• Home
  • Ground Water Origin
  • Services
  • Filtration
  • Gallery
  • Testimonials
  • References
  • Links
  • Contact

    It is not widely known that a plentiful good quality potable water supply can be procured from water bearing strata deep in the earth all over the world, but how has this water found its destination?

    Origin and Occurrence of Ground Water

    The Earth’s water cycle is the continuous circulation of moisture and water on our planet.  The cycle has neither a beginning nor an end, but the concept of the water cycle commonly begins with the waters of the oceans, since they cover about three-fourths of the earth’s surface.

    Radiation from the sun evaporates water from the oceans into the atmosphere.  The water vapour rises, and then collects to form clouds.  Under certain conditions, the cloud moisture condenses and falls back to the earth as rain, hail, sleet or snow – the various forms of precipitation.  Hydrologists and others call this “water of meteoric origin”.

    Precipitation that falls upon land areas is the source of essentially all our fresh water supply.  We depend upon it to replenish the quantity that is taken from lakes, streams and wells for man’s numerous uses.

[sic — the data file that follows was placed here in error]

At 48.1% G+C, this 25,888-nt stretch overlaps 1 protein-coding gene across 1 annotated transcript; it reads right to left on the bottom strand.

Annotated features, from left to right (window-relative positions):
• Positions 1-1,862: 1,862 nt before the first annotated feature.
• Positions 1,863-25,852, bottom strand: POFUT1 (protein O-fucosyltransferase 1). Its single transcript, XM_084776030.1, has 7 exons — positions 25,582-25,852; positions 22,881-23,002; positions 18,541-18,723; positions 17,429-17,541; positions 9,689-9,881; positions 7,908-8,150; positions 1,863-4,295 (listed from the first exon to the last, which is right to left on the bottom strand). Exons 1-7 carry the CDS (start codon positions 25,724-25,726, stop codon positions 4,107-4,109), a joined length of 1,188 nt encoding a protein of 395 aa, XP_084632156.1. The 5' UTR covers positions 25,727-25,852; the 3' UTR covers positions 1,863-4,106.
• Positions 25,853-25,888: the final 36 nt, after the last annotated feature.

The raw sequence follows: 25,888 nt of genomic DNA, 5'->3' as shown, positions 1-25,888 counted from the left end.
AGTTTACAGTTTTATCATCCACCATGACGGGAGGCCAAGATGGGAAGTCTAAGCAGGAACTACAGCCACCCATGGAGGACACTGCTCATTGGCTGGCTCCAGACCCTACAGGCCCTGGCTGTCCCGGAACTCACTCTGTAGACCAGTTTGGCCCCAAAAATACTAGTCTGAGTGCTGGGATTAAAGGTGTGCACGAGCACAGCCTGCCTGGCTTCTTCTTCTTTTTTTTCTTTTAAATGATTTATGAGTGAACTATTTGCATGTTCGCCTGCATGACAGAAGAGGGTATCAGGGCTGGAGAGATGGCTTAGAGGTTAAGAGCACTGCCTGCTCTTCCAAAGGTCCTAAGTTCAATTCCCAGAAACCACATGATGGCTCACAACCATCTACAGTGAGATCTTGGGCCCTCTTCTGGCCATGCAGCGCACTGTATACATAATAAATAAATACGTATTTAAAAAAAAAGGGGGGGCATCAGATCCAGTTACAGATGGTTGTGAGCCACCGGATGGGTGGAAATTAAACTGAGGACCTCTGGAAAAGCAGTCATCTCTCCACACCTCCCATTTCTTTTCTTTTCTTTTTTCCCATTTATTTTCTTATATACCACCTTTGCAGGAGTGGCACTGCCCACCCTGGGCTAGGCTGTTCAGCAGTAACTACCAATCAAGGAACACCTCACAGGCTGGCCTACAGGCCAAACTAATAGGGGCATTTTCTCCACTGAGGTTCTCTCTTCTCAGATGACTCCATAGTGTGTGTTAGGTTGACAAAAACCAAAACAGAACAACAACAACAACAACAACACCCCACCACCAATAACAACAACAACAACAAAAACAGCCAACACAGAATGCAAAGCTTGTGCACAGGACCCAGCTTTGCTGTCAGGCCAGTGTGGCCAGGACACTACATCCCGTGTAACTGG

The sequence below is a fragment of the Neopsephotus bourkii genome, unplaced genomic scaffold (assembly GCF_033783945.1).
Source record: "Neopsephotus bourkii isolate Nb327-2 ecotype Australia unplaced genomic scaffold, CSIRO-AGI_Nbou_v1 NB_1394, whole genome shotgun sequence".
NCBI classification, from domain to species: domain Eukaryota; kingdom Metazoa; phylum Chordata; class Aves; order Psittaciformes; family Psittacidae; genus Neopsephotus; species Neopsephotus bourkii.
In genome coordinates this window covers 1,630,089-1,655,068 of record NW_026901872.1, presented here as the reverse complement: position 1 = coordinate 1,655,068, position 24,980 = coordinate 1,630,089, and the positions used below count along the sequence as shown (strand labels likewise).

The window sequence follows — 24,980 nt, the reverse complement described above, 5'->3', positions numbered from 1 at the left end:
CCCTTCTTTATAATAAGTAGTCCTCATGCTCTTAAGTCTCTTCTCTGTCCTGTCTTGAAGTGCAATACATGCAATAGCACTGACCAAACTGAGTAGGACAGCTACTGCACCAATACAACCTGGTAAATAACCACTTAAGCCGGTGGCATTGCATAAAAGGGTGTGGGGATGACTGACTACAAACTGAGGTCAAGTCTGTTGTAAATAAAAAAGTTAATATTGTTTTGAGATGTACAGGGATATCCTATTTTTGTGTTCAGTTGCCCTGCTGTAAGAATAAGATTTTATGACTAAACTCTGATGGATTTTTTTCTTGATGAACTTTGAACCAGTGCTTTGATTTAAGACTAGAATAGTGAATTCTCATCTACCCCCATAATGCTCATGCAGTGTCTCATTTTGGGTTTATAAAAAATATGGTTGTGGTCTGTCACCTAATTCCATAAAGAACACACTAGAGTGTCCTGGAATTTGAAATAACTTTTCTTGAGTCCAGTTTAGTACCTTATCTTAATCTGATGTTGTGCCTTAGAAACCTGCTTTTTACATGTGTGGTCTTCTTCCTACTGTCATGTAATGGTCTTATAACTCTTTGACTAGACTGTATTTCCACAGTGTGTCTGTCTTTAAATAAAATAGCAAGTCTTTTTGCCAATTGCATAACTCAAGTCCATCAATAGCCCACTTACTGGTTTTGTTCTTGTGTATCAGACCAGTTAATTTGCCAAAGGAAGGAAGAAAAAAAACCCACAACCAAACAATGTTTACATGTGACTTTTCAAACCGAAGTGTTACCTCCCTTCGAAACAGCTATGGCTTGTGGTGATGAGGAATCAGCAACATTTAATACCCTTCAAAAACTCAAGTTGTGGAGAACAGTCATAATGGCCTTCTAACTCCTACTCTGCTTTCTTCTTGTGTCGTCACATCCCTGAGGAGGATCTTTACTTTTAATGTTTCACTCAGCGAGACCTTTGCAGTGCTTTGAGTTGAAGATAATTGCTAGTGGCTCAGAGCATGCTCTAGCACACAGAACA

Some of this precipitation, after wetting the foliage and ground, runs off over the surface to streams.  Another part soaks into the soil.  Much of the water that enters the soil is detained in the plant root zone and eventually is drawn back to the surface by plants or by soil capillarity (the interaction between contacting surfaces of a liquid and a solid that distorts the liquid surface from a level plane).  Some of it, however, soaks below the plant root zone and under the influence of gravity continues moving downward until it enters the ground water reservoir.

    Upon joining the body of ground water, the percolating water moves through the pores of saturated subsurface materials and may reappear at the surface in areas at lower elevations than the level where it entered the ground water reservoir.  Ground water discharges naturally at such places in the form of springs and seeps which maintain the flow of streams in dry periods.  The streams, carrying both surface run-off and natural ground water discharge, eventually lead back to the oceans. 

    The water cycle then, is the system by which nature circulates water from the oceans through the atmosphere and returns it both overland and underground back to the sea through devious paths – some short and some long, in terms of both time and space.

    The forces involved in this process include radiation, gravity, molecular attraction and capillarity.